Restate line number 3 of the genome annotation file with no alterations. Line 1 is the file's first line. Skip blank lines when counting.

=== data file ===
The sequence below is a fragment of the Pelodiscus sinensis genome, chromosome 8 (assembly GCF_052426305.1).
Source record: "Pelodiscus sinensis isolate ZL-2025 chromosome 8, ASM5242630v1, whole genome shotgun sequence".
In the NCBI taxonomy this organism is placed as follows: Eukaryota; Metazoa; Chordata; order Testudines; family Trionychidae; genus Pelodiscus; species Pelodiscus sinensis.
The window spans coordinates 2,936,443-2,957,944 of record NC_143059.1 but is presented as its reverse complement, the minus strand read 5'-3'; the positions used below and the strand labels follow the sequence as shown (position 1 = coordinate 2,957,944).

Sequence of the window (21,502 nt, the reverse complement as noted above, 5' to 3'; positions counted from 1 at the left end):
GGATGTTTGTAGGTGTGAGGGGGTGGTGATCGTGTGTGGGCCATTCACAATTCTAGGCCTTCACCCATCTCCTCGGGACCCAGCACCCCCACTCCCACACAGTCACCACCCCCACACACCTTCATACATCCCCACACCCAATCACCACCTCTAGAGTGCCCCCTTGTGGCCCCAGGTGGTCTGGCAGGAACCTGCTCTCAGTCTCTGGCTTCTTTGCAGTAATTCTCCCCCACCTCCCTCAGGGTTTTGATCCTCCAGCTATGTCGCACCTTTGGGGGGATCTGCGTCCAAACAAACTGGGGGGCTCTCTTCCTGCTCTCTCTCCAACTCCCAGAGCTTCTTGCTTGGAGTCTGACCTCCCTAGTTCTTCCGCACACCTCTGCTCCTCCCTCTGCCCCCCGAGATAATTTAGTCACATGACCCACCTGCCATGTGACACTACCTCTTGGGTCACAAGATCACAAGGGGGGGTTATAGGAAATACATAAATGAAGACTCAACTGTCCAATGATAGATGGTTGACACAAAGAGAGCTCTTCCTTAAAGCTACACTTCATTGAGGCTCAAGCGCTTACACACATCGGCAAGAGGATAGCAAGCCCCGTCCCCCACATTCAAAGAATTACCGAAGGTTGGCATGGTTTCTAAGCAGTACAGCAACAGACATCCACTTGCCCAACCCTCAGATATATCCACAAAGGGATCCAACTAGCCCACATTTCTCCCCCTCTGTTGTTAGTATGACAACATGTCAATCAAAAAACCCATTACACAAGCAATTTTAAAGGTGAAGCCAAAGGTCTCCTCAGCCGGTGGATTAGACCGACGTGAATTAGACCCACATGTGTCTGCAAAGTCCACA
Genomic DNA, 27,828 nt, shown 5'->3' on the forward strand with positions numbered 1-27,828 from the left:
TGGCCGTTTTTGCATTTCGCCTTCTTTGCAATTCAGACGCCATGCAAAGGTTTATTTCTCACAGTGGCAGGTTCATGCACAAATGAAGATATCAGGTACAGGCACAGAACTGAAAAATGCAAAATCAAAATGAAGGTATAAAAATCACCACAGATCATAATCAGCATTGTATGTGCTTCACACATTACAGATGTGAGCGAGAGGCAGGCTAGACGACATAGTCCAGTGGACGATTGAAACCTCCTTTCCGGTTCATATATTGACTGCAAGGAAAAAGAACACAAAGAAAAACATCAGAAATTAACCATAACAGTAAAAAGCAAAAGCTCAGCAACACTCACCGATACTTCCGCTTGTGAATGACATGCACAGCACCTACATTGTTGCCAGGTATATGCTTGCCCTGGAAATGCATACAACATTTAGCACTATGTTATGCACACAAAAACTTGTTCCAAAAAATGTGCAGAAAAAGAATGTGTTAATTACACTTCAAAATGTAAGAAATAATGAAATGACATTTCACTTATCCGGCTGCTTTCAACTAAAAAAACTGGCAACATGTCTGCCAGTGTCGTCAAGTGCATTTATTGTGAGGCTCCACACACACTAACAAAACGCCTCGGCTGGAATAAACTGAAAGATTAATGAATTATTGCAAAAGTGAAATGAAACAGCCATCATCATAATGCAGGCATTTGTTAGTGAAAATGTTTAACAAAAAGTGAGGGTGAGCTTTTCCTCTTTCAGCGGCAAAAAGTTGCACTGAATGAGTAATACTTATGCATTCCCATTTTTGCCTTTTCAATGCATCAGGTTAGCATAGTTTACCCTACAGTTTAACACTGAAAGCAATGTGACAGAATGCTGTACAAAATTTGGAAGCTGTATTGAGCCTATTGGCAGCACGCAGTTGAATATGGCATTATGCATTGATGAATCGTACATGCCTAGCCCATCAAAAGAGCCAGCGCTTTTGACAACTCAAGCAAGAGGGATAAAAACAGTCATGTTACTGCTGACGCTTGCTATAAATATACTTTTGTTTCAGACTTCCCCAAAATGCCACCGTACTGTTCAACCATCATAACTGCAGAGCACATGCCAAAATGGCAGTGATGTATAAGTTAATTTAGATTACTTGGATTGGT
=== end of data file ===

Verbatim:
In the NCBI taxonomy this organism is placed as follows: Eukaryota; Metazoa; Chordata; order Testudines; family Trionychidae; genus Pelodiscus; species Pelodiscus sinensis.